Analysis of recent figures suggested Scotland has the largest number of preventable cancer diagnoses in the UK.
Research has revealed that nearly 2500 cases a week can be prevented if British people make simple changes in their lifestyle.
While smoking is still the biggest avoidable cause, accounting for three in every 20 cases, doctors say weight-related cancer is fast catching up.
This amounted to 7.5% of female cancer cases and 5.2% of male cancer cases.
Following a major new study of 2015 cancer data, the charity found that 37.7% of all cancers diagnosed in the United Kingdom each year could be prevented through lifestyle changes.
Across the United Kingdom, smoking remained by far the leading cause of preventable cancer, although it dropped from 19.4% in 2011 to 15.1%.
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Of the 360,000 new cases diagnosed in 2015, about 135,500 could have been prevented, according to Cancer Research UK.
"We took data from national surveys showing how common each risk factor is in the population, and data from the United Kingdom cancer registries showing how many cases of each cancer type there are".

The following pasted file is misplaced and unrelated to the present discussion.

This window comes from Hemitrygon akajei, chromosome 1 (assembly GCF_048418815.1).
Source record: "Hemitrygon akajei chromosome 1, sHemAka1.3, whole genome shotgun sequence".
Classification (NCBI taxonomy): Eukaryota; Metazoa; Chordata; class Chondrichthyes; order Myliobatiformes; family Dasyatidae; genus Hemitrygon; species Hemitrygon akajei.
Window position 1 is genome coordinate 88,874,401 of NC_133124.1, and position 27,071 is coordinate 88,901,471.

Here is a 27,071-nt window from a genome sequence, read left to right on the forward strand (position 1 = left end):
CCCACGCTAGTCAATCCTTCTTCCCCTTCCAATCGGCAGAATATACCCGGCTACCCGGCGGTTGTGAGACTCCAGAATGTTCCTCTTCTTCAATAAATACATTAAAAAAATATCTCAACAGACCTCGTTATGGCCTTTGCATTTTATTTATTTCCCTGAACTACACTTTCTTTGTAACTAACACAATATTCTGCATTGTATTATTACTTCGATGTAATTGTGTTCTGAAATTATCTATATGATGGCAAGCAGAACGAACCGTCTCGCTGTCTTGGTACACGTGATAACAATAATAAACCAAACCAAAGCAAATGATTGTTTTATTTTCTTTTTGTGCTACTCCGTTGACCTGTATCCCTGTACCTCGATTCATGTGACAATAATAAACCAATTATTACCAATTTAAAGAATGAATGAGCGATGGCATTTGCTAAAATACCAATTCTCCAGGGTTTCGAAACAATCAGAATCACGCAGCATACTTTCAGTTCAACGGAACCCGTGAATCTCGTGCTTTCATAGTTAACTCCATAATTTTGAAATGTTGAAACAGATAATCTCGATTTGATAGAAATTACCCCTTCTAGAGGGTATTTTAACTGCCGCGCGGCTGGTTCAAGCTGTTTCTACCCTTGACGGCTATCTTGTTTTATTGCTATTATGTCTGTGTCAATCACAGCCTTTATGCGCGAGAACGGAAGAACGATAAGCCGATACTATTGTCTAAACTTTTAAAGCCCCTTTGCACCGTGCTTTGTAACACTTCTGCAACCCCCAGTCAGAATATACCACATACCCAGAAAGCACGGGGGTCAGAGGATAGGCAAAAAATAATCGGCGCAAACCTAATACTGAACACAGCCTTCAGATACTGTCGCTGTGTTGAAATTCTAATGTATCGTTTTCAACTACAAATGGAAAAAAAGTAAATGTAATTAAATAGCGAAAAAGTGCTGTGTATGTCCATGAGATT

In light of the findings, the charity has renewed its call to the Scottish government to introduce legislation to restrict bargain buy special offers on junk food.
He added that being severely overweight was "potentially the new smoking if we're not careful".
Processed meat was found to have caused 1.5% of cancers, while air pollution caused 1%.
Anna Gavin, director of the Northern Ireland Cancer Registry, which provided data for the research project, said: "We know so much about cancer, the big risk factors of smoking and diet, and the reductions that can come about by taking exercise, taking part in bowel and cervical screening when invited and having vaccinations for HPV".
"We have already reached a record low in the numbers of teenagers smoking, and halved the number of children being exposed to second hand smoke".